{
  "name": "Ranga",
  "passportNumber": "E1234567"
}

This dialogue which happens between the Consumer and Service Provider is called Content Negotiation.

Bootstrapping a Project with a REST Resource

In the previous article in the series - http://www.springboottutorial.com/spring-boot-crud-rest-service-with-jpa-hibernate, we set up a simple restful service with a resource exposing CRUD methods.

We will use the same example to discuss about Content Negotiation.

Implementing Content Negotiation with Spring Boot

Let’s execute a few requests to discover that content negotiation is not provided by default by the project we created with Spring Boot Starter Web and move on the adding content negotiation to our application.

Executing a request with Accept Header ‘application/xml’

Send a request to http://localhost:8080/students/10001 with Accept header as ‘application/xml’.

You are expecting to get an XML representation of the resource.

However you would get a response with status -> 406 Not Acceptable. This indicates that application does not support providing a response with content type ‘application/xml’.

However if you send a request to http://localhost:8080/students/10001 with Accept header as ‘application/json’, you would get the response back as expected.

{
  "id": 10001,
  "name": "Ranga",
  "passportNumber": "E1234567"
}

Implementing XML Representation for Spring Boot Services

Its simple. All that you would need to do is to add a simple dependency to your pom.xml.

<dependency>
  <groupId>com.fasterxml.jackson.dataformat</groupId>
  <artifactId>jackson-dataformat-xml</artifactId>
</dependency>

Restart your application.

Send a request to http://localhost:8080/students/10001 with Accept header as ‘application/xml’.

Response

<Student>
    <id>10001</id>
    <name>Ranga</name>
    <passportNumber>E1234567</passportNumber>
</Student>

Cool! Your application now supports both XML and JSON representations of the student resource.

You can use

  • Content-Type to indicate content type of the body for POST and PUT requests.
  • Accept indicates the expected content type of the response for GET requests.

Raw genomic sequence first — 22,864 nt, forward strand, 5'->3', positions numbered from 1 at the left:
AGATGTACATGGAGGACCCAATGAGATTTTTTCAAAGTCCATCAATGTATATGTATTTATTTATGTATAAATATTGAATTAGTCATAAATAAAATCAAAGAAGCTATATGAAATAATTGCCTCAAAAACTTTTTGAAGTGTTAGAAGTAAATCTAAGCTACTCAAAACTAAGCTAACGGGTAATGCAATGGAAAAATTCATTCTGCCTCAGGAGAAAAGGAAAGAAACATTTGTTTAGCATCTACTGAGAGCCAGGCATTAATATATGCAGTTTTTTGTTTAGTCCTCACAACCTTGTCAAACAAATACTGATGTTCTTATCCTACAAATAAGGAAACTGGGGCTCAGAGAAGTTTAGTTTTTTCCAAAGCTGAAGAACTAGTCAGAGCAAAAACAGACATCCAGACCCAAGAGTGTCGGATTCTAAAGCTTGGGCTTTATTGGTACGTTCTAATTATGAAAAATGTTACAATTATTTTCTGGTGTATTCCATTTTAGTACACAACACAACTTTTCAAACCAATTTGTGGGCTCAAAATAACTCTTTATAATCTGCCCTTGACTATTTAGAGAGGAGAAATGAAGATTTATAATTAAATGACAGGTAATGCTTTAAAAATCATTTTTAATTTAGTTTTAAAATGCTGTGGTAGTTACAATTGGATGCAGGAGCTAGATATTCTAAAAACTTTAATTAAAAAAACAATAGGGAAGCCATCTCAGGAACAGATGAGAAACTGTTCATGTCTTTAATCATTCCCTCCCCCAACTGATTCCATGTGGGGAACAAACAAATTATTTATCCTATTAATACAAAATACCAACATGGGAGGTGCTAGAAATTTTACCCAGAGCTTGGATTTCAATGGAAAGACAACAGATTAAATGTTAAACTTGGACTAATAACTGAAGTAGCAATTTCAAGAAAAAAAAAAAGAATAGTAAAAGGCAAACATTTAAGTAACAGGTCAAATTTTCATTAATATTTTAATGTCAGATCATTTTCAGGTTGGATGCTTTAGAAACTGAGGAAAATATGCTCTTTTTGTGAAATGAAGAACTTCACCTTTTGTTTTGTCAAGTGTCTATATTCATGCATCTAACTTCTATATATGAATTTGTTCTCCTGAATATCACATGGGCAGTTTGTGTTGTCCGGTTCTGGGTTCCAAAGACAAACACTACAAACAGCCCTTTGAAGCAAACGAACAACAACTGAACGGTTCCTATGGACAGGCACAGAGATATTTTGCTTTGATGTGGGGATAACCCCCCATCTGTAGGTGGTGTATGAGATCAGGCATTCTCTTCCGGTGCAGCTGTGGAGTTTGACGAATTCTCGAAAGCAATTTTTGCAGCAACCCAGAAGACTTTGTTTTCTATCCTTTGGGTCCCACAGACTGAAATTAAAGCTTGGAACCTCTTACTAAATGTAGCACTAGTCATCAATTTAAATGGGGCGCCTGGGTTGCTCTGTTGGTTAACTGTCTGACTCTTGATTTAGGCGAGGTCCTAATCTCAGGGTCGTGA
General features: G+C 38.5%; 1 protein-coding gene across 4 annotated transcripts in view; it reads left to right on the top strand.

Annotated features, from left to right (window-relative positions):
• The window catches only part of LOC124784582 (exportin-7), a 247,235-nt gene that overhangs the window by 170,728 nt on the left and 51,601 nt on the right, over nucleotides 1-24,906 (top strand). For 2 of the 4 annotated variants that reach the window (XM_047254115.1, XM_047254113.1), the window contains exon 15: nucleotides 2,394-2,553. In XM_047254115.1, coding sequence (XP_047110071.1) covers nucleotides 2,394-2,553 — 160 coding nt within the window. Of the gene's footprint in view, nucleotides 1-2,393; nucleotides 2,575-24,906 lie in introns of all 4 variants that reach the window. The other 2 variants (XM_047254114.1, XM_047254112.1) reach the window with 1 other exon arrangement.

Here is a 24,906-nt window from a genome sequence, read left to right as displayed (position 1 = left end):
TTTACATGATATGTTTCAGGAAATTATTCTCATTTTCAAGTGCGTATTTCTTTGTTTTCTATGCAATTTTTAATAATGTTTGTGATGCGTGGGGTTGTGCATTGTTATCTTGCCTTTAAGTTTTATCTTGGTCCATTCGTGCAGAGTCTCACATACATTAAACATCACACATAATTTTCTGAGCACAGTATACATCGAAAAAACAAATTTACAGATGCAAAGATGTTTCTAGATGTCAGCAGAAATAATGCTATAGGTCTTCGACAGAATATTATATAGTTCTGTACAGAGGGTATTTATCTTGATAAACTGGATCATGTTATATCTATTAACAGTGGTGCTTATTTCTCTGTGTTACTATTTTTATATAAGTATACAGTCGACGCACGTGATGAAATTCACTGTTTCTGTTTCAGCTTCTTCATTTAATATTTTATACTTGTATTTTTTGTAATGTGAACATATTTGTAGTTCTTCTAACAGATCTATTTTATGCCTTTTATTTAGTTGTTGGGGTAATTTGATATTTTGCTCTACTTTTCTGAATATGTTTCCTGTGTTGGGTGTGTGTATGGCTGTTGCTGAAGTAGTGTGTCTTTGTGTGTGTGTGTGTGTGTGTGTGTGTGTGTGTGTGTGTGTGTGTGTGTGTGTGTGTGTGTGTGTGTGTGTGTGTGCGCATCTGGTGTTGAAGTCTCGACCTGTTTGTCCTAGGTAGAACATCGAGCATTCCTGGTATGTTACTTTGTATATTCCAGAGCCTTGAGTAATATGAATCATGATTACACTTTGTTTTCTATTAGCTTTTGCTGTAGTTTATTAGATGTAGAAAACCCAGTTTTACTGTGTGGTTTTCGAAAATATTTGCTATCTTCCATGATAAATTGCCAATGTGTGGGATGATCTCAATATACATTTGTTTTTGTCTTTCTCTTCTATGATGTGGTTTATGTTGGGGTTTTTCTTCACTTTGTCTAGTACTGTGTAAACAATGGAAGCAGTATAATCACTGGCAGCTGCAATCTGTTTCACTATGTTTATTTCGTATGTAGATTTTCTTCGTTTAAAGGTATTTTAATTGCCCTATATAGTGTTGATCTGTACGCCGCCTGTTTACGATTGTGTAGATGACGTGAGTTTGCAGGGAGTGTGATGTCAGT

Playing with Content Negotiation

GET Request

  • URL - http://localhost:8080/students
  • Request Method - GET
  • Request Headers
    • Accept - application/xml

Response

<List>
    <item>
        <id>10001</id>
        <name>Ranga</name>
        <passportNumber>E1234567</passportNumber>
    </item>
    <item>
        <id>10002</id>
        <name>Ravi</name>
        <passportNumber>A1234568</passportNumber>
    </item>
</List>

POST Request

  • URL - http://localhost:8080/students
  • Request Method - POST
  • Request Headers
    • Content-Type - application/xml

Request

    <item>
        <name>Tom</name>
        <passportNumber>Z1234567</passportNumber>
    </item>

Response

  • Status 201 - CREATED
  • Header Location →http://localhost:8080/students/2

PUT Request

  • URL → http://localhost:8080/students/10002
  • Request
    • Method → PUT
  • Request Headers
    • Content-Type - application/xml

Request

<item>
    <name>Tom</name>
    <passportNumber>Z1234567</passportNumber>
</item>

Response with status 204 - No Content

Complete Code Example

/pom.xml

<?xml version="1.0" encoding="UTF-8"?>
<project xmlns="http://maven.apache.org/POM/4.0.0" xmlns:xsi="http://www.w3.org/2001/XMLSchema-instance"
  xsi:schemaLocation="http://maven.apache.org/POM/4.0.0 http://maven.apache.org/xsd/maven-4.0.0.xsd">
  <modelVersion>4.0.0</modelVersion>

  <groupId>com.in28minutes.springboot.rest.example</groupId>
  <artifactId>spring-boot-2-rest-service-content-negotiation</artifactId>
  <version>0.0.1-SNAPSHOT</version>
  <packaging>jar</packaging>

  <name>spring-boot-2-rest-service</name>
  <description>Spring Boot 2 and REST - Example Project</description>

  <parent>
    <groupId>org.springframework.boot</groupId>